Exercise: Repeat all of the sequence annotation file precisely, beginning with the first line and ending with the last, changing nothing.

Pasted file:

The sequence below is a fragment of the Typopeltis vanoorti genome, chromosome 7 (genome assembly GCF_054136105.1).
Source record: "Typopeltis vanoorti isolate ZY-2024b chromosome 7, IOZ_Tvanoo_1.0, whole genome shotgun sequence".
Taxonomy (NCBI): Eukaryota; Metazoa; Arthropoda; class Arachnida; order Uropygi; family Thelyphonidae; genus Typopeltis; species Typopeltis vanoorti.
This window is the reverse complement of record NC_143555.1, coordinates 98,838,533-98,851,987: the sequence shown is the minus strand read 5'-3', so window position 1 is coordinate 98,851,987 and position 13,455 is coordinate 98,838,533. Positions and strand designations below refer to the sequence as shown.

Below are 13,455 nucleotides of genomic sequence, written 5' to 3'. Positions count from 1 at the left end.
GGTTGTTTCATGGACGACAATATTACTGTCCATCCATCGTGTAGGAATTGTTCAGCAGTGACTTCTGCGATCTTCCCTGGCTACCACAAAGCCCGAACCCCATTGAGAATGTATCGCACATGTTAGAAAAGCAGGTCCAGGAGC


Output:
The sequence below is a fragment of the Typopeltis vanoorti genome, chromosome 7 (genome assembly GCF_054136105.1).
Source record: "Typopeltis vanoorti isolate ZY-2024b chromosome 7, IOZ_Tvanoo_1.0, whole genome shotgun sequence".
Taxonomy (NCBI): Eukaryota; Metazoa; Arthropoda; class Arachnida; order Uropygi; family Thelyphonidae; genus Typopeltis; species Typopeltis vanoorti.
This window is the reverse complement of record NC_143555.1, coordinates 98,838,533-98,851,987: the sequence shown is the minus strand read 5'-3', so window position 1 is coordinate 98,851,987 and position 13,455 is coordinate 98,838,533. Positions and strand designations below refer to the sequence as shown.

Below are 13,455 nucleotides of genomic sequence, written 5' to 3'. Positions count from 1 at the left end.
GGTTGTTTCATGGACGACAATATTACTGTCCATCCATCGTGTAGGAATTGTTCAGCAGTGACTTCTGCGATCTTCCCTGGCTACCACAAAGCCCGAACCCCATTGAGAATGTATCGCACATGTTAGAAAAGCAGGTCCAGGAGC